So, look for all the ways that whiteness is reinforced as the default in our society (and throughout Western culture).

Consider all the ways the whiteness of our skin is unthought, the neutral ground against which so much else is measured. Consider, too, how this can be twisted, with a shift in perspective, into an insurmountable height against which all other races pale in comparison. The latter we probably recognize as overt white supremacism, easily discredited and disdained. The wretchedness of white supremacy, however, is easy to knock down. The neutrality of whiteness is far more insidious, far harder to root out. 

Look for books and movies and TV shows that present the world beyond the white, Western experience of it. (Myriad upon myriad of examples are just a Google search away.)

Support and help cultivate leaders who will value people as human beings rather than as cogs in the grand machines of capitalism.

Donate time and money to organizations working to improve the world.

But don’t pick and choose. Do all of these and more, to the best of your ability.


To my Republican neighbors and friends:

You seem to want change too. You’ve largely celebrated Trump’s every attempt to overturn existing norms of presidential behavior and national governance. You’ve cheered his promises to “drain the swamp.” Clearly you want something to be different.

Are you certain you know what, though? Or are you simply echoing the list of grievances that seem to pour daily from Republican leaders and media figures?

If we dug deeper, would we perhaps find you and I hold similar complaints rooted in economics? Fears of not being able to provide food and shelter for our families, fears of bankruptcy should illness strike, feelings of being trapped in a job because of a dependence on the health insurance it provides, fears that the “American dream” of upward mobility, already a long shot for so many, will be only further narrowed if more people (largely nonwhite) are in the mix; relatedly, fears that we are all competing for an ever-dwindling supply of crumbs and scraps from the table of American capitalism?

Do you fear that your ability to secure the basics for yourselves and your children is ending, that the long march to prosperity begun after World War II (but largely concentrated among America’s White populations) has come to a close?

I have known too many of you as family and friends to think you welcome the police killing of George Floyd or that you believe Blacks are inferior to Whites or that you would willingly associate your good names with those who do welcome and believe such things. I believe you want to be good people, that you don’t want to secure only for yourselves or your race the blessings of peace.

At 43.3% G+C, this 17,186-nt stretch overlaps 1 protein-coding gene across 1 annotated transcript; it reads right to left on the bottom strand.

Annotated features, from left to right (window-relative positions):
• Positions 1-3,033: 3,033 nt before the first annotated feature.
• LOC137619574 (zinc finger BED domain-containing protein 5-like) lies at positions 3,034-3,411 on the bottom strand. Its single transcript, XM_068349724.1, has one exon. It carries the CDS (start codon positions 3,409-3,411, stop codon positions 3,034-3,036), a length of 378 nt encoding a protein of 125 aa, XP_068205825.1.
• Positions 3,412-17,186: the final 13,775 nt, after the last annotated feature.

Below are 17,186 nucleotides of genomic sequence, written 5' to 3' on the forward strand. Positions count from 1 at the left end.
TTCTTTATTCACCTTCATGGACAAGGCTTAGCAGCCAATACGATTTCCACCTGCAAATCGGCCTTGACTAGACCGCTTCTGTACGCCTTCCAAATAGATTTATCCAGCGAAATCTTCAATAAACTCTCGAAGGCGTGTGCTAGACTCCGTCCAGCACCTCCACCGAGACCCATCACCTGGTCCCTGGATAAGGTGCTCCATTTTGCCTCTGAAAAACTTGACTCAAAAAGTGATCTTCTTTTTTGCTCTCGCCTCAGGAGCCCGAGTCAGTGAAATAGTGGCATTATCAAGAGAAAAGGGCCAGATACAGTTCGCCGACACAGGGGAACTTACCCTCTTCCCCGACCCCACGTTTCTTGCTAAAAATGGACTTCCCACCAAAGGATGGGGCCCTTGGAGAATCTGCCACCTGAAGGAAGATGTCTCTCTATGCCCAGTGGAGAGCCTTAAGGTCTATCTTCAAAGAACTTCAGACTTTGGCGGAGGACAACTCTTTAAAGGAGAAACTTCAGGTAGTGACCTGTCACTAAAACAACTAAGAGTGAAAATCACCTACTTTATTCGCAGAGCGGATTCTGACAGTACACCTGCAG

And that is why it has been so painful these past four years to watch you stand silent as your party’s leaders have praised and encouraged white supremacists, have advocated and celebrated violence against people carrying out their Constitutionally guaranteed right to protest, have said and done nothing to check behaviors in President Trump that would invite strong censure, investigations, and impeachments in any Democratic president (and any previous Republican president, for that matter). You have stood by as scientific evidence is tossed aside because it reaches conclusions the president dislikes, as briefings meant to calm and educate the public were turned into campaign rallies and hours-long gripe sessions about the president’s perceived enemies. You have shrugged as the president praised dictators, alienated allies. You remained silent when he retweeted a video of a supporter saying, “The only good Democrat is a dead Democrat,” and days later called for the US military to be deployed against protestors.

Now, more than ever, we need to hear your voice, your reassurance that you do not, with the president, believe this country would be better if all Democrats were dead. We need to hear your voice, your reassurance that you value Black lives just as much as White lives. We need to hear your voice, your reassurance that you value life more than property. We need reassurance that there is a common ground on which we can build a future of peace for all.

I believe it is there. I am not ready to give up on the great democratic experiment that is the United States. But I am also no longer willing to allow our Black, Native, Hispanic, and Asian neighbors to be left behind—or worse.

—Christopher Davey, chair of the Bolton Democratic Town Committee

This entry was posted in Uncategorized and tagged , , . Bookmark the permalink.